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Public has right to real information during emergencies

(Global Times)

10:33, November 13, 2012

The city of Shenzhen, Guangdong Province, plans to issue a new regulation on emergency response to establish a better information disclosure system and news release system. According to the regulation, emergency management will follow the principle of executive accountability.

Officials who have main responsibility for emergencies should disclose brief information within two hours and make the response plan known to the public within 24 hours. Those who delay or conceal information, or give false reports, will be held accountable.

These are four categories of emergencies: natural disasters, accidents, public health incidents and social security incidents. Some of them may threaten lives and others may affect property and daily life. Giving timely information helps people avoid risk. Even citizens not directly affected by disaster have the rights to know because according to Article 2 of the Constitution, "The people administer state affairs and manage economic, cultural and social affairs through various channels and in various ways."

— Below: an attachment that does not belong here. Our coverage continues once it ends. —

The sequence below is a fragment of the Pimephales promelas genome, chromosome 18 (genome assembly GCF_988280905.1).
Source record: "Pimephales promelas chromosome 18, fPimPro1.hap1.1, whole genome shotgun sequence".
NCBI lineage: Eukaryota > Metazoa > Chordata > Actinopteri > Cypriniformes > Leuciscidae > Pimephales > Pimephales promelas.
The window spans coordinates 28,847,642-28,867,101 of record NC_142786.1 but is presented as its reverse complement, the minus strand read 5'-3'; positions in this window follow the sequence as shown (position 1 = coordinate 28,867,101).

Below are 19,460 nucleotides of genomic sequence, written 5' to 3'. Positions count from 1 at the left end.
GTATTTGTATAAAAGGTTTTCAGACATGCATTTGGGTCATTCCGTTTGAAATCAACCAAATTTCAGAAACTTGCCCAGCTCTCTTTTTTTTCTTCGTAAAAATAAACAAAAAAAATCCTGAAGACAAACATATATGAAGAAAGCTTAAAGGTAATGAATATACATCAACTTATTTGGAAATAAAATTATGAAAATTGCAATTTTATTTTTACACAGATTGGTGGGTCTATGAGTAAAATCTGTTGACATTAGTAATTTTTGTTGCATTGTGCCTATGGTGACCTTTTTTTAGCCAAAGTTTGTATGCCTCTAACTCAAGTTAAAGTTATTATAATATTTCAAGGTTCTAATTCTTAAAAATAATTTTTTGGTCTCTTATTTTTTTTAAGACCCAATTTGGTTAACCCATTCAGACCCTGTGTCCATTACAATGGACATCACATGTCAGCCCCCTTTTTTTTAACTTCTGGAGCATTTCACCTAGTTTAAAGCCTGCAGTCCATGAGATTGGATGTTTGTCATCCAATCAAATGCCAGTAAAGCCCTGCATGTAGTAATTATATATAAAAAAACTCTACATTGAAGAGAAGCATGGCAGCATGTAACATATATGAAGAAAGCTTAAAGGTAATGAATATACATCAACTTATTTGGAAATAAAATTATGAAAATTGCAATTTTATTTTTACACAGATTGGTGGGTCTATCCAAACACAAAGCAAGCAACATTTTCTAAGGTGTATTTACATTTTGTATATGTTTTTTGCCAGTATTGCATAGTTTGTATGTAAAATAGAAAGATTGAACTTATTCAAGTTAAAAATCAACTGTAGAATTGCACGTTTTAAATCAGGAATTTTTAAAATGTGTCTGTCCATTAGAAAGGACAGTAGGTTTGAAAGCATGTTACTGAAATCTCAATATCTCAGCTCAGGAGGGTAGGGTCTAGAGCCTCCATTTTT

In many cases, governments are forced to refute rumors instead of disclosing information on their own initiative. They have even refused to disclose some information in the name of avoiding negative impact on social stability. Sometimes governments only disclose information favorable to them but conceal damaging information to maintain their image.

In these cases, the governments' credibility is at stake. That's why increasing doubts have been raised about governments and experts in recent years.

People can only trust governments if they know the truth. With the spread of the Internet, hiding the truth can only bring momentary stability. Governments face more doubts and condemnation if their lies are exposed.

Avoiding causing panic or maintaining stability should no longer be an excuse for governments to refuse to disclose information in emergencies. The public has a strong sense of participating in government, and they cannot be pushed to the side just because of the excuse of avoiding panic.

The demand for real information in times of emergency cannot be suppressed or reversed. The question is how to carry it out in a feasible way. In this sense, Shenzhen is taking a meaningful step.

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